Gulu, Uganda | THE INDEPENDENT | The Acholi Paramount Chief Rwot David Onen Acana II has faulted local leaders in the region for fueling the rising cases of environmental destruction.
Rwot Acana says local leaders from the village level up to the district are actively engaged in issuing receipts, movement documents and authorization orders to environmental degraders in the region.
His statements come in the wake of the growing charcoal and timber trade that has seen vast tree covers in the region cut down.
Rwot Acana described the local leaders whom he didn’t mention by name as the worst people dragging the region backwards through their acts of assisting in cutting down trees.
He warned that such leaders engaged in the vice should voluntarily back off from aiding the destruction of the environment.
Rwot Acana says the vice is also being precipitated by greed for money that has made leaders in the region lose the sense of protecting the environment for the future.
He says cultural leaders at the Acholi cultural institution will soon embark on discussions whose resolutions will then be forwarded to the respective leaders in the region for the enactment of a bylaw that comes with penalties for environmental offenders.
Late last month, the police arrested a cultural chief in Agago district for allegedly cutting down several endangered Shea nut tree species for charcoal production. The suspect identified as Jimmy Olum was picked from Kuywee trading centre in Kuywe sub-county and detained at Wol police post.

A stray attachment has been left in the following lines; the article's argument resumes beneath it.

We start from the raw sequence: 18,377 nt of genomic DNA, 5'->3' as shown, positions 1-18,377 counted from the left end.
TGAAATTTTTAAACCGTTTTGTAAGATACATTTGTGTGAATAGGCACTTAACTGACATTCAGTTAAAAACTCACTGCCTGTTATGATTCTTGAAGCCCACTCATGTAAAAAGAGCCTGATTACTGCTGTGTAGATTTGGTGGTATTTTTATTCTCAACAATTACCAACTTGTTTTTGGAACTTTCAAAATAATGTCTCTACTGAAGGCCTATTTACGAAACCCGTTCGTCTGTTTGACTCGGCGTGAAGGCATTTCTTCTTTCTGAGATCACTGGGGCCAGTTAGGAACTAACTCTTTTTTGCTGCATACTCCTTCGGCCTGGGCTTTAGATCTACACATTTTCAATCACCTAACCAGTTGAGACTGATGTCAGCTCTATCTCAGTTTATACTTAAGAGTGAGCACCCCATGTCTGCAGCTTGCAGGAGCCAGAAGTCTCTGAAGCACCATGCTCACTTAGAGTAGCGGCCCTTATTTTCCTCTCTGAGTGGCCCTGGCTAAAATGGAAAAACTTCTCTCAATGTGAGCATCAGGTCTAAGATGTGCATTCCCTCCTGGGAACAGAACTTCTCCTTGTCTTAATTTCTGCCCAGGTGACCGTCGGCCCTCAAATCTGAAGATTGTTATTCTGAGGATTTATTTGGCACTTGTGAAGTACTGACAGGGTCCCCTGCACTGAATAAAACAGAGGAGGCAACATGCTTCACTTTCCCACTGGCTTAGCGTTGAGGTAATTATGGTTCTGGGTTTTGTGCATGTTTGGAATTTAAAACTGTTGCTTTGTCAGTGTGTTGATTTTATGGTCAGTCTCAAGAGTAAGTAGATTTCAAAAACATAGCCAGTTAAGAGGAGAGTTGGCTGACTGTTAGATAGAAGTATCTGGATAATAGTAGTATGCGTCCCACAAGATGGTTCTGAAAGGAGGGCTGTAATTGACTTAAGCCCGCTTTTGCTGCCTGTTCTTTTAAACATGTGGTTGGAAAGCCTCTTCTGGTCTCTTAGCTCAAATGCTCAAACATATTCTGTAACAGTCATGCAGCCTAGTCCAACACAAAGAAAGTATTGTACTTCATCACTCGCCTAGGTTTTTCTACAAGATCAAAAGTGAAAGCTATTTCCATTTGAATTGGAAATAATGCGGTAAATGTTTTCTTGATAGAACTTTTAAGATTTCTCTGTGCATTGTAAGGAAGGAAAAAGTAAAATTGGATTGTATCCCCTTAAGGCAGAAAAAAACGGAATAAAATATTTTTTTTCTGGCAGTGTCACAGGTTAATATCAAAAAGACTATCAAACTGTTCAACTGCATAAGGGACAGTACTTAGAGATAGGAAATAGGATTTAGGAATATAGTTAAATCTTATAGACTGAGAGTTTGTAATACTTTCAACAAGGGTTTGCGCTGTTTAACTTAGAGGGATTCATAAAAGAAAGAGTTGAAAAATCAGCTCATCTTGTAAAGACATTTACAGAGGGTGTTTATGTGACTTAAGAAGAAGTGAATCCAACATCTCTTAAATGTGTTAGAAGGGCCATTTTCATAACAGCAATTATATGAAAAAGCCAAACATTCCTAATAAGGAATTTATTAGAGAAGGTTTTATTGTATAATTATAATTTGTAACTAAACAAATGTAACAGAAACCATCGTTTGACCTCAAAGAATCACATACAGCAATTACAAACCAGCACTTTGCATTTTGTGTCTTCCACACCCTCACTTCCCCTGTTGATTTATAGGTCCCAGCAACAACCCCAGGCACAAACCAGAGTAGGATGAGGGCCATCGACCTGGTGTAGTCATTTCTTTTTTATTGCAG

Environmentalists in the region however say environmental crimes are jointly being abetted by local leaders and security personnel in the respective districts in the region.
Arthur Owor, the coordinator of the environmental justice pressure group “Our trees we need answers” and Director of Center for African Research told URN in an earlier interview that for long, security personnel have been involved in the logging and charcoal trade.
He says their investigations conducted in hot spot areas of logging and charcoal businesses implicated top security officers involved in the vice.
In May this year, the Deputy Inspector General of Police Maj Gen Paul Lokech while addressing mourners in Orom sub-county accused Resident District Commissioners and District Police commanders of their involvement in charcoal and log trade. Gen Lokech warned the security personnel whom he didn’t name to desist from the vice or face arrest and imprisonment.
Forest covers in the region have been steadily declining over the past years due to high demand for timber and charcoal despite several interventions put in place by the central and local government to curb the vice. The most targeted tree species are Shea nut trees and Afzelia Africana which have lucrative markets.